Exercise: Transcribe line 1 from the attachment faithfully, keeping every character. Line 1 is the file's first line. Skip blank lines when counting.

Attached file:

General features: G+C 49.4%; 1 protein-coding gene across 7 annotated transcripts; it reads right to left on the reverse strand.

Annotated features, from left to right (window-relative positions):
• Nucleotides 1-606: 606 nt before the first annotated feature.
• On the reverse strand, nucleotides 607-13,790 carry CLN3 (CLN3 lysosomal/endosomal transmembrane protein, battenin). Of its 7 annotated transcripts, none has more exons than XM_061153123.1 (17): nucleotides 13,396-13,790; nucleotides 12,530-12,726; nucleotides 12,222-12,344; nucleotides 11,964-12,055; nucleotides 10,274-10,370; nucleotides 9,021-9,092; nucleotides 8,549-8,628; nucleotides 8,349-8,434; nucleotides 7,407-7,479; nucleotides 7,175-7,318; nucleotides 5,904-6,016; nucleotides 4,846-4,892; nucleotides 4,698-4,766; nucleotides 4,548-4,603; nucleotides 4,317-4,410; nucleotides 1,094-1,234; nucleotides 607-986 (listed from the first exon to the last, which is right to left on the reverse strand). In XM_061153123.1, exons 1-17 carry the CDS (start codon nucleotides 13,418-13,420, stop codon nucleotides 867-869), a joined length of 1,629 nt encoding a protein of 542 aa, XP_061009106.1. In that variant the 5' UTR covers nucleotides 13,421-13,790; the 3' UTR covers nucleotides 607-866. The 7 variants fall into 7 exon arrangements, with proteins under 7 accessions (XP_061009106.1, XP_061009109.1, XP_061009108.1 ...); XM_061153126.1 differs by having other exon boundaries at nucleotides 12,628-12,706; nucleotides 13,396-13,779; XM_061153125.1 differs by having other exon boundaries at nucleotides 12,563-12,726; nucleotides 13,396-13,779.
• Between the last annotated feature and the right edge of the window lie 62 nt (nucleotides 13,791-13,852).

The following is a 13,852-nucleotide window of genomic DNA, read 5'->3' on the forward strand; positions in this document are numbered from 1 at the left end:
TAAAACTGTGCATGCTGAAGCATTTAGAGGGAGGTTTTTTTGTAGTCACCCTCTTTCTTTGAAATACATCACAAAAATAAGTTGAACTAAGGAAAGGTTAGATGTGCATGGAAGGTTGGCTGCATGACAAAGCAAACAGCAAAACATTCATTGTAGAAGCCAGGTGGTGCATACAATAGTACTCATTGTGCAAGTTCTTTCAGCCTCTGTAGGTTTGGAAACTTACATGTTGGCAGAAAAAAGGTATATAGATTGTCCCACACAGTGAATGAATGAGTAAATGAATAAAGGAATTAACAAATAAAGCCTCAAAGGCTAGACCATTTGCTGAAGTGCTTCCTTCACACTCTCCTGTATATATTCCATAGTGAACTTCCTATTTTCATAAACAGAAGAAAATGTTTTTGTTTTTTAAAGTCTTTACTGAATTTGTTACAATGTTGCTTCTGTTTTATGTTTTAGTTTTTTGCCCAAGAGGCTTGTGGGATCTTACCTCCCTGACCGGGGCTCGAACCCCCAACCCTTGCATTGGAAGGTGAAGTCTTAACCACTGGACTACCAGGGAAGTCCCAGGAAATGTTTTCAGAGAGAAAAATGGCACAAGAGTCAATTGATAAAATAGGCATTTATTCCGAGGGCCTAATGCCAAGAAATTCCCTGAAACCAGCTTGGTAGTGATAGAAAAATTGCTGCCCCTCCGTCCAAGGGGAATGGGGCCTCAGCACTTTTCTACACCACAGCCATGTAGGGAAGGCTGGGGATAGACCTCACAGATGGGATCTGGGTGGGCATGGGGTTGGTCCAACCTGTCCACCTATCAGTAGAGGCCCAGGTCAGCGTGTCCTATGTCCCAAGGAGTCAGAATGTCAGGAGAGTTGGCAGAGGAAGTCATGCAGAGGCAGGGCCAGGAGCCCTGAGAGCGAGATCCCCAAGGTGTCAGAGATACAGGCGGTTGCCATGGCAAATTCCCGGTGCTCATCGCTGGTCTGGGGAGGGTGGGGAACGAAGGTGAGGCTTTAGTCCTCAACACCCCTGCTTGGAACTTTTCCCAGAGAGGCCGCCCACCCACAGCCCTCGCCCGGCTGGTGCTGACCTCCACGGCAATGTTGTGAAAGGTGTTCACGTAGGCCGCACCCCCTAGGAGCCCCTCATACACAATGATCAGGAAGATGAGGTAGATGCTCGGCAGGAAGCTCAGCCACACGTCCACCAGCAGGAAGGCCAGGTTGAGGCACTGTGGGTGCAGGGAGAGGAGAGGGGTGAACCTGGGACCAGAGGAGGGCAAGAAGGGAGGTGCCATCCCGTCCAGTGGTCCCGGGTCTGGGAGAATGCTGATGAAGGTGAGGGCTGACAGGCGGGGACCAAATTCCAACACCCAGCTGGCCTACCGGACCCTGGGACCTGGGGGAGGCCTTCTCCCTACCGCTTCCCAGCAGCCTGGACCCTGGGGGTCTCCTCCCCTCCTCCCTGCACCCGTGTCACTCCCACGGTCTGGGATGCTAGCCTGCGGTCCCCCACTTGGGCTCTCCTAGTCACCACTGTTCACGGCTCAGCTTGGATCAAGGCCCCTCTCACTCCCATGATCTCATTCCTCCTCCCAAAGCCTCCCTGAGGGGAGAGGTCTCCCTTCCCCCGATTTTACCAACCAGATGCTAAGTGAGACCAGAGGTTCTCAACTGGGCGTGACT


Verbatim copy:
General features: G+C 49.4%; 1 protein-coding gene across 7 annotated transcripts; it reads right to left on the reverse strand.